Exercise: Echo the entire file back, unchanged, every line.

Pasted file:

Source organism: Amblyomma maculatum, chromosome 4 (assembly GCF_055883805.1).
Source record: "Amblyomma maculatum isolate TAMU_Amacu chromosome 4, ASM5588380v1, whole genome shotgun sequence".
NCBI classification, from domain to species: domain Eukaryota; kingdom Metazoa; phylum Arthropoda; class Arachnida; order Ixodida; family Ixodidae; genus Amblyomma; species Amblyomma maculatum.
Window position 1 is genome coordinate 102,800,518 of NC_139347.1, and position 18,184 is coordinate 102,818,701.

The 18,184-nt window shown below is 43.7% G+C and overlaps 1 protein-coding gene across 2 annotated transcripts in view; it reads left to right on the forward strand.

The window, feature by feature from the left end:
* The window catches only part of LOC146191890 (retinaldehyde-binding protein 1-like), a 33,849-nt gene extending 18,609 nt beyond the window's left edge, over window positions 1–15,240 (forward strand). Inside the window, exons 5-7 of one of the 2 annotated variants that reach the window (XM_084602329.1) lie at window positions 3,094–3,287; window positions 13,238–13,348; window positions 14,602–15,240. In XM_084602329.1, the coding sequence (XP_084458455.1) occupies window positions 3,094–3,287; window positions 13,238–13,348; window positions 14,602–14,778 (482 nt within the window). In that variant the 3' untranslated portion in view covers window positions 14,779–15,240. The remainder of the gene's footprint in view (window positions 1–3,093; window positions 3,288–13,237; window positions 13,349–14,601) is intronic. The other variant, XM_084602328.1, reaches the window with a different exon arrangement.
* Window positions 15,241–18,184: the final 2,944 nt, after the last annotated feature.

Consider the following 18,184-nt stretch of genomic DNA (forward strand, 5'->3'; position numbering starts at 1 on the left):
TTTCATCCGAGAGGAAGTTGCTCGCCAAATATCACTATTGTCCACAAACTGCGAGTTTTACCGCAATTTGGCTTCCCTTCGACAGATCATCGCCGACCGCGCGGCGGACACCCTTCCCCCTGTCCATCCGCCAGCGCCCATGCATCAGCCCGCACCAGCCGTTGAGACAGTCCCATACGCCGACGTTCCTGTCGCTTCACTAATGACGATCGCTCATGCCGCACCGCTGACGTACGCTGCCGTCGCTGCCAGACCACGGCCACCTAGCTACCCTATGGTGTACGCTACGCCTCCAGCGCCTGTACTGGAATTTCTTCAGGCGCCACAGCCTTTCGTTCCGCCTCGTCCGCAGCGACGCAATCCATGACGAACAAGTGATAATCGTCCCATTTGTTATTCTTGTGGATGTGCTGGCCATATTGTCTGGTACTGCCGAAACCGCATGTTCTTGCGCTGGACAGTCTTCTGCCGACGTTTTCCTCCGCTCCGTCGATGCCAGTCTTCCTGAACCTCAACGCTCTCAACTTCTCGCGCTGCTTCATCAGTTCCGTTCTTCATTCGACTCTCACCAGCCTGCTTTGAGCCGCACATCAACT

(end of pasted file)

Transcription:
Source organism: Amblyomma maculatum, chromosome 4 (assembly GCF_055883805.1).
Source record: "Amblyomma maculatum isolate TAMU_Amacu chromosome 4, ASM5588380v1, whole genome shotgun sequence".
NCBI classification, from domain to species: domain Eukaryota; kingdom Metazoa; phylum Arthropoda; class Arachnida; order Ixodida; family Ixodidae; genus Amblyomma; species Amblyomma maculatum.
Window position 1 is genome coordinate 102,800,518 of NC_139347.1, and position 18,184 is coordinate 102,818,701.

The 18,184-nt window shown below is 43.7% G+C and overlaps 1 protein-coding gene across 2 annotated transcripts in view; it reads left to right on the forward strand.

The window, feature by feature from the left end:
* The window catches only part of LOC146191890 (retinaldehyde-binding protein 1-like), a 33,849-nt gene extending 18,609 nt beyond the window's left edge, over window positions 1–15,240 (forward strand). Inside the window, exons 5-7 of one of the 2 annotated variants that reach the window (XM_084602329.1) lie at window positions 3,094–3,287; window positions 13,238–13,348; window positions 14,602–15,240. In XM_084602329.1, the coding sequence (XP_084458455.1) occupies window positions 3,094–3,287; window positions 13,238–13,348; window positions 14,602–14,778 (482 nt within the window). In that variant the 3' untranslated portion in view covers window positions 14,779–15,240. The remainder of the gene's footprint in view (window positions 1–3,093; window positions 3,288–13,237; window positions 13,349–14,601) is intronic. The other variant, XM_084602328.1, reaches the window with a different exon arrangement.
* Window positions 15,241–18,184: the final 2,944 nt, after the last annotated feature.

Consider the following 18,184-nt stretch of genomic DNA (forward strand, 5'->3'; position numbering starts at 1 on the left):
TTTCATCCGAGAGGAAGTTGCTCGCCAAATATCACTATTGTCCACAAACTGCGAGTTTTACCGCAATTTGGCTTCCCTTCGACAGATCATCGCCGACCGCGCGGCGGACACCCTTCCCCCTGTCCATCCGCCAGCGCCCATGCATCAGCCCGCACCAGCCGTTGAGACAGTCCCATACGCCGACGTTCCTGTCGCTTCACTAATGACGATCGCTCATGCCGCACCGCTGACGTACGCTGCCGTCGCTGCCAGACCACGGCCACCTAGCTACCCTATGGTGTACGCTACGCCTCCAGCGCCTGTACTGGAATTTCTTCAGGCGCCACAGCCTTTCGTTCCGCCTCGTCCGCAGCGACGCAATCCATGACGAACAAGTGATAATCGTCCCATTTGTTATTCTTGTGGATGTGCTGGCCATATTGTCTGGTACTGCCGAAACCGCATGTTCTTGCGCTGGACAGTCTTCTGCCGACGTTTTCCTCCGCTCCGTCGATGCCAGTCTTCCTGAACCTCAACGCTCTCAACTTCTCGCGCTGCTTCATCAGTTCCGTTCTTCATTCGACTCTCACCAGCCTGCTTTGAGCCGCACATCAACT